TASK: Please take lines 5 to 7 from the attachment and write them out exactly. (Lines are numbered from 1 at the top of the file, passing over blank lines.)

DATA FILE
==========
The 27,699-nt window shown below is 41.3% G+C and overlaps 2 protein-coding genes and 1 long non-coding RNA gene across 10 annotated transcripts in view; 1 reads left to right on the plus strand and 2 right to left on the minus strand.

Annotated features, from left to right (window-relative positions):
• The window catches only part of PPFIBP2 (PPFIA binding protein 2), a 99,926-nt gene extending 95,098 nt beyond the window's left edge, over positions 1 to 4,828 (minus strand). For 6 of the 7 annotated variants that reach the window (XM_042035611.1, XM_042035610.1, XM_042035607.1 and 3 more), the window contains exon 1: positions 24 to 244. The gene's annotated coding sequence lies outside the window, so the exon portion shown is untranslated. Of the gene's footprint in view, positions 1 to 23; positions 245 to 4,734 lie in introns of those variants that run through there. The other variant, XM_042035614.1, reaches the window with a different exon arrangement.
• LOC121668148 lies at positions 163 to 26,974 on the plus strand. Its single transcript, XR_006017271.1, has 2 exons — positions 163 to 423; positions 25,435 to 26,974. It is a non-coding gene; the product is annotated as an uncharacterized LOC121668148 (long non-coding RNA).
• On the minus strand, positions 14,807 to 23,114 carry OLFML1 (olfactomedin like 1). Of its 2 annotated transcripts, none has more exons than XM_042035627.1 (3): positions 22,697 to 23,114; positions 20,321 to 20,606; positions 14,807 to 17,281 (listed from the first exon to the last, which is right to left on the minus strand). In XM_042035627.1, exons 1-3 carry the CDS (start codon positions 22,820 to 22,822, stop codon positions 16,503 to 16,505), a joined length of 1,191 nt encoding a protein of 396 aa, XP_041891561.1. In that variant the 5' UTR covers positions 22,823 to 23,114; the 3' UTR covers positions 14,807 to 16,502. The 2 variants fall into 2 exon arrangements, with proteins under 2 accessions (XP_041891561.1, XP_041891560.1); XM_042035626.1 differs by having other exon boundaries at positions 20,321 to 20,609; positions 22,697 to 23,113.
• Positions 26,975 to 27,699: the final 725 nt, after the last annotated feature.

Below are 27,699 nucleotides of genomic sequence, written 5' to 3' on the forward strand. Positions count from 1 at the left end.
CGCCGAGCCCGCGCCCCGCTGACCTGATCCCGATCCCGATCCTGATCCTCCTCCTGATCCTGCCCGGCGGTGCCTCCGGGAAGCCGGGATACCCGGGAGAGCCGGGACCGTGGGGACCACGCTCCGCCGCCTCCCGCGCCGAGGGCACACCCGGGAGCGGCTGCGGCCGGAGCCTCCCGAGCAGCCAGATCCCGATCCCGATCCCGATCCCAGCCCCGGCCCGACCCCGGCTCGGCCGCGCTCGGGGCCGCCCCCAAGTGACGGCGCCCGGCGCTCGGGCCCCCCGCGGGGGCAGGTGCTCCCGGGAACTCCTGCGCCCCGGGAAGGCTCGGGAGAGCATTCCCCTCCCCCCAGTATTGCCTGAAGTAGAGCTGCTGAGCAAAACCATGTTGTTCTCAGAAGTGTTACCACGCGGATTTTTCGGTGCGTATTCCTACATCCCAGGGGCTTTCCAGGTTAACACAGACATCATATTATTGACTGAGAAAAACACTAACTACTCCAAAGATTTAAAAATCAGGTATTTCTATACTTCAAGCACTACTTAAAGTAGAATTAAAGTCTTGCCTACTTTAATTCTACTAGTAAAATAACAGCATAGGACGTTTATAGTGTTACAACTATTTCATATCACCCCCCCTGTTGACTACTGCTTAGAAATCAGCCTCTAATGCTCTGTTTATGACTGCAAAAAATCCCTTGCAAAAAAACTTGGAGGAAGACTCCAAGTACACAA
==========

• On the minus strand, positions 14,807 to 23,114 carry OLFML1 (olfactomedin like 1). Of its 2 annotated transcripts, none has more exons than XM_042035627.1 (3): positions 22,697 to 23,114; positions 20,321 to 20,606; positions 14,807 to 17,281 (listed from the first exon to the last, which is right to left on the minus strand). In XM_042035627.1, exons 1-3 carry the CDS (start codon positions 22,820 to 22,822, stop codon positions 16,503 to 16,505), a joined length of 1,191 nt encoding a protein of 396 aa, XP_041891561.1. In that variant the 5' UTR covers positions 22,823 to 23,114; the 3' UTR covers positions 14,807 to 16,502. The 2 variants fall into 2 exon arrangements, with proteins under 2 accessions (XP_041891561.1, XP_041891560.1); XM_042035626.1 differs by having other exon boundaries at positions 20,321 to 20,609; positions 22,697 to 23,113.
• Positions 26,975 to 27,699: the final 725 nt, after the last annotated feature.

Below are 27,699 nucleotides of genomic sequence, written 5' to 3' on the forward strand. Positions count from 1 at the left end.